The reasons for wanting a raise are self-evident, but getting one is an entirely different matter. Here’s how you can use the art of persuasion to get the result you want.
Even if you feel like you deserve one, asking for a raise can be pretty terrifying.
It’s not enough for you to know yourself that you’ve put in the hours and met your targets; you also have to be assured that this is apparent to your employer, and there are a number of mitigating factors that can determine that. So, what’s the solution?
According to the team at CashNetUSA, the answer lies in the wisdom of best-selling author and psychologist Robert Cialdini, whose 1984 book Influence: The Psychology of Persuasion has sold more than 3m copies.
The pillars of Cialdini’s theory can easily be applied to your attempts to get a raise. One of the six central facets of his persuasion theory, for example, is that ‘scarcity’ generates demand, an idea that commonly manifests in ‘limited time only’ offers leveraged by marketers.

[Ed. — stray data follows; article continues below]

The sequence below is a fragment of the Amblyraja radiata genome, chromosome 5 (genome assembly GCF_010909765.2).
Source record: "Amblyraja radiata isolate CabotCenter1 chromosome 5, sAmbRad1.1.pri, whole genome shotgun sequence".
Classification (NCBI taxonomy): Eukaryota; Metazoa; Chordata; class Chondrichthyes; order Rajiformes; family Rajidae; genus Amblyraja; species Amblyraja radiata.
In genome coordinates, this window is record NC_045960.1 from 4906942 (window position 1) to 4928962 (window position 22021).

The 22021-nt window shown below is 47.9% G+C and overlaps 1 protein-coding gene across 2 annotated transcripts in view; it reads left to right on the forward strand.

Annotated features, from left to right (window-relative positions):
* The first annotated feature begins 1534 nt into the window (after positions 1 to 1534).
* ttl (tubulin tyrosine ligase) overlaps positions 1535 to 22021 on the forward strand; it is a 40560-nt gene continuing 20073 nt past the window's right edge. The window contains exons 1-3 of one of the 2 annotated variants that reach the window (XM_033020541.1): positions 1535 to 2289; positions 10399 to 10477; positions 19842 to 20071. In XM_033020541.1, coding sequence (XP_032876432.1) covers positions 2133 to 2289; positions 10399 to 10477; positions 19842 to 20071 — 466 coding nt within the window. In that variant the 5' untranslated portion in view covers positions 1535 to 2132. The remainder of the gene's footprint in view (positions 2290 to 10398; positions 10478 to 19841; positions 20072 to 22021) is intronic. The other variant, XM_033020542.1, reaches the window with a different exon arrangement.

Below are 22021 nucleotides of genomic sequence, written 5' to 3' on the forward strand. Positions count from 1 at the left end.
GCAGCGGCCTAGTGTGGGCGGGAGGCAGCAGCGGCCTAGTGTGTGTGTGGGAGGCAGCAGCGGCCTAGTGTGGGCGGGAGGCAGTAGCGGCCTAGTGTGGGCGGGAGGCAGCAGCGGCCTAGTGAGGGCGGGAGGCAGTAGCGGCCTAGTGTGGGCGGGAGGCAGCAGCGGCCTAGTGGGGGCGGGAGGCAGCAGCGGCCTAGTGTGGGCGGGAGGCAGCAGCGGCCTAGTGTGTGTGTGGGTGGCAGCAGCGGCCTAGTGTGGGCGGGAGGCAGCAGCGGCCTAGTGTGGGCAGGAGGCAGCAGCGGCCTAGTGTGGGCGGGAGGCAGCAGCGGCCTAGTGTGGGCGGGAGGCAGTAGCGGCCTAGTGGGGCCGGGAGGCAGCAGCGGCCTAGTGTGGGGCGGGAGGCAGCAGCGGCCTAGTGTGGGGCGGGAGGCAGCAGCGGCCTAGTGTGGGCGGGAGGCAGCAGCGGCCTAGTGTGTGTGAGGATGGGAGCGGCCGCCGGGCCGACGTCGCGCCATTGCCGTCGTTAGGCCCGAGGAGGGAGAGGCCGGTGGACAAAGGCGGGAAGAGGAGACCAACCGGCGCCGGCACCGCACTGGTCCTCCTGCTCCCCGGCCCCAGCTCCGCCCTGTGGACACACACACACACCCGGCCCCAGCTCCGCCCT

You could apply this by very delicately using another job offer to strengthen your case – the idea of losing you as an employee may inspire your employer to act. It’s worth noting, however, that this is something that should be executed carefully. It’s what could be described as the ‘high-risk, high-reward’ move.
Cialdini’s research also revealed that we warm more easily to people that are similar to us. You could attempt to reinforce similarities by mirroring body language. For obvious reasons, your employer liking you increases your chances of getting a raise.
This is another one of those methods that has to be done with finesse, or else your attempts at social engineering will be too blatant. Most attempts at persuasion, even ones utilising the methods backed by research, can fail if what you’re trying to do is too obvious. People, especially your boss, generally don’t like to feel manipulated.
Another handy tip – from Aristotle this time, not Cialdini – is to speak about yourself and your actions in the workplace in the future tense. Refer to things that you want to do in the future, and this will both affirm your commitment to the company, and make it clear that you’re thinking ahead of how you can make the best possible contribution to your environment.
For some more guidance, check out the infographic below.